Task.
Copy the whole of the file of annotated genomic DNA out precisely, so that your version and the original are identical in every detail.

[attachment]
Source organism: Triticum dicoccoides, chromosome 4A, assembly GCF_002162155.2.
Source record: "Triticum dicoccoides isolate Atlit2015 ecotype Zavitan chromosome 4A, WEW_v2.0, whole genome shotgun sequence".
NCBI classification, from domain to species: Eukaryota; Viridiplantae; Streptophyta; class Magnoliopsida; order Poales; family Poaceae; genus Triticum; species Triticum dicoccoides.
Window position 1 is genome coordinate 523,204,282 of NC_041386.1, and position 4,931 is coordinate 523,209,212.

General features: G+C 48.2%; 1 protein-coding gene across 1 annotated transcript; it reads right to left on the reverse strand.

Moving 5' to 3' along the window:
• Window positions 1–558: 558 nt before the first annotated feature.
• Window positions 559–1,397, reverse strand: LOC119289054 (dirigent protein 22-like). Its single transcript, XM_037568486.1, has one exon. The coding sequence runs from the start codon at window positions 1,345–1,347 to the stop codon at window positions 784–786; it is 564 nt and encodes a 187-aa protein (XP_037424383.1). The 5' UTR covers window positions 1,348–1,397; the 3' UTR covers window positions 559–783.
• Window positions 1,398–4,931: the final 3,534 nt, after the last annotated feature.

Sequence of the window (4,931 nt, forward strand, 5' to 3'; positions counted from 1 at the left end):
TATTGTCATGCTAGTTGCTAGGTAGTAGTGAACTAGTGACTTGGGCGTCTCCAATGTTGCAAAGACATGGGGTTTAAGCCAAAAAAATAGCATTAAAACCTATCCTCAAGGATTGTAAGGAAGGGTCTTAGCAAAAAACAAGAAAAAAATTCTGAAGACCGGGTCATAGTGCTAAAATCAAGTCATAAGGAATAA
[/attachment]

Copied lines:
Source organism: Triticum dicoccoides, chromosome 4A, assembly GCF_002162155.2.
Source record: "Triticum dicoccoides isolate Atlit2015 ecotype Zavitan chromosome 4A, WEW_v2.0, whole genome shotgun sequence".
NCBI classification, from domain to species: Eukaryota; Viridiplantae; Streptophyta; class Magnoliopsida; order Poales; family Poaceae; genus Triticum; species Triticum dicoccoides.
Window position 1 is genome coordinate 523,204,282 of NC_041386.1, and position 4,931 is coordinate 523,209,212.

General features: G+C 48.2%; 1 protein-coding gene across 1 annotated transcript; it reads right to left on the reverse strand.

Moving 5' to 3' along the window:
• Window positions 1–558: 558 nt before the first annotated feature.
• Window positions 559–1,397, reverse strand: LOC119289054 (dirigent protein 22-like). Its single transcript, XM_037568486.1, has one exon. The coding sequence runs from the start codon at window positions 1,345–1,347 to the stop codon at window positions 784–786; it is 564 nt and encodes a 187-aa protein (XP_037424383.1). The 5' UTR covers window positions 1,348–1,397; the 3' UTR covers window positions 559–783.
• Window positions 1,398–4,931: the final 3,534 nt, after the last annotated feature.

Sequence of the window (4,931 nt, forward strand, 5' to 3'; positions counted from 1 at the left end):
TATTGTCATGCTAGTTGCTAGGTAGTAGTGAACTAGTGACTTGGGCGTCTCCAATGTTGCAAAGACATGGGGTTTAAGCCAAAAAAATAGCATTAAAACCTATCCTCAAGGATTGTAAGGAAGGGTCTTAGCAAAAAACAAGAAAAAAATTCTGAAGACCGGGTCATAGTGCTAAAATCAAGTCATAAGGAATAA